The Stronach Group, which owns Santa Anita Park and five other horse-racing venues around the country, announced a ban on the use of race day medications and the use of whips to make horses run faster at Santa Anita Park and Golden Gate Fields on Thursday after a swell of horse deaths since late December. Early Thursday morning, Santa Anita saw its 22nd horse death since Dec. 26.
Stronach Group Chair and President Belinda Stronach announced the changes in an open letter shortly after the horse’s death. While Stronach’s letter included a seemingly assenting quote from Del Mar Thoroughbred Club CEO Joe Harper, a club spokesman suggested that Stronach and Santa Anita were “flying solo” in their changes.
“Del Mar is not flying with them,” Mac McBride, Del Mar Thoroughbred Club’s director of media, told City News Service.
McBride said that Santa Anita should pump the brakes on making major changes, even in the face of multiple horse deaths, unless they consult other horse-racing stakeholders such as jockeys, trainers and veterinarians. McBride also suggested that it’s difficult to make a direct link between race-day medications, whips and horse injuries.
Representatives with the Stronach Group did not respond to a City News Service request for comment.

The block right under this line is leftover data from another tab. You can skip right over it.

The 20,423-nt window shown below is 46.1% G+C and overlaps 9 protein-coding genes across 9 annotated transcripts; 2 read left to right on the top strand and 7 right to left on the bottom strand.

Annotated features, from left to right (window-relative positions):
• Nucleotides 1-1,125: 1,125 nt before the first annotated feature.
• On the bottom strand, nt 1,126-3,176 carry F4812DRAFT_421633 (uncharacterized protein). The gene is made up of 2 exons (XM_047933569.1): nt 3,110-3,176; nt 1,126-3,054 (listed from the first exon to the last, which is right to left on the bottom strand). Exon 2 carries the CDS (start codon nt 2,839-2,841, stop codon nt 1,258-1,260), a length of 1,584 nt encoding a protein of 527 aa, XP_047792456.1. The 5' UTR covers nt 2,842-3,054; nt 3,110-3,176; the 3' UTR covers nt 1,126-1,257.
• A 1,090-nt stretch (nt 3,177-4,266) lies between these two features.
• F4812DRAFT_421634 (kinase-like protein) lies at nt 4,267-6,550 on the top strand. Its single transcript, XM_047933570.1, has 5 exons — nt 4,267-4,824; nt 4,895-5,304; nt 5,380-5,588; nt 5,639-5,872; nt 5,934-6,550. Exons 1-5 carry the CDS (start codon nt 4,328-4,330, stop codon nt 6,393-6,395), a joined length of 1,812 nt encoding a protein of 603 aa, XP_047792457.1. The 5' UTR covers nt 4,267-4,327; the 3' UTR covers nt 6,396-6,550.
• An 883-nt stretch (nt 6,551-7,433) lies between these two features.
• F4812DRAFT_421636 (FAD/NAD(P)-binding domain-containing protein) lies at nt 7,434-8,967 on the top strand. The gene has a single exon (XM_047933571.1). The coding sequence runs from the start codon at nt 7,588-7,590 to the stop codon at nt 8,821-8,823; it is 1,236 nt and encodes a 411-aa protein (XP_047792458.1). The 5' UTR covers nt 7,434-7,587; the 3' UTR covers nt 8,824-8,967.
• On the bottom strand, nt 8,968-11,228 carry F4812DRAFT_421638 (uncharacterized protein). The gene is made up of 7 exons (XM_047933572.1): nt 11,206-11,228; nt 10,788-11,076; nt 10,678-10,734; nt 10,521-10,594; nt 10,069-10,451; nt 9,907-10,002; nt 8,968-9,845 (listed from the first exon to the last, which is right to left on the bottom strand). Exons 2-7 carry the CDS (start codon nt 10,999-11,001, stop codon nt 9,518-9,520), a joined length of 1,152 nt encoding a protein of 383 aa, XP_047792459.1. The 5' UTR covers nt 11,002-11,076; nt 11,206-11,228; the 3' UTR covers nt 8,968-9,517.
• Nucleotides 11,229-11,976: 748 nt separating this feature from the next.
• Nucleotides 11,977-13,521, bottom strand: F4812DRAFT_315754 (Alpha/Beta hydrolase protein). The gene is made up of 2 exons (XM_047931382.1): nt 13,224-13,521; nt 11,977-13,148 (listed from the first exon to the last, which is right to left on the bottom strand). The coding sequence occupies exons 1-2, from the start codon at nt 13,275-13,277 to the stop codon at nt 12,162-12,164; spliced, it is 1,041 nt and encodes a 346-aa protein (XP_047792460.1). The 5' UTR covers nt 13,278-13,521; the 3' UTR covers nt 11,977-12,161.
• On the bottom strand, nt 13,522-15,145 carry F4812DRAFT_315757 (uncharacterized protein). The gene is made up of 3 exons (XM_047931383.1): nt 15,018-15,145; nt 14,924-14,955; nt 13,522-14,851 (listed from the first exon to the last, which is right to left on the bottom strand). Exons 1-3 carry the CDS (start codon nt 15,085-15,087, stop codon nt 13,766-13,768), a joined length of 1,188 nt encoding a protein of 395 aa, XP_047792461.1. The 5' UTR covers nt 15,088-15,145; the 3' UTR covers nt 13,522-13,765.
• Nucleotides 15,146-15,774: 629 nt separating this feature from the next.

Horse safety is paramount to the industry’s health and success, McBride said, and he allowed that Santa Anita is “in a difficult spot.”
Del Mar Thoroughbred Club had a similarly deadly racing season in 2016, when a total of 17 horses died during the track’s racing season. In comparison, only five horses died in 2017 and six during last year’s racing season.
After the 2016 season, Del Mar remade its dirt track in both banking and composition with the help of former track superintendent and consultant Dennis Moore. Del Mar also found ways to test the track’s surface using impact- gauging technology designed by Michael Peterson, a professor at the University of Maine and the Racing Surfaces Testing Laboratory.
Along the dirt track’s backstretch, Del Mar installed a radiology and ultrasound facility for immediate testing of possible injuries. In addition, Del Mar instituted four separate veterinarian inspections on the day of a race for each horse, ensuring that they are in peak racing condition.
While Del Mar did not offer a full-throated endorsement of the changes, McBride hopes that discussions will continue. Until then, the horse racing venue has a wait-and-see methodology.
“We have not done our due diligence yet,” McBride said. “Let’s get everybody involved.”
Del Mar’s 2019 racing season is scheduled to begin July 17.
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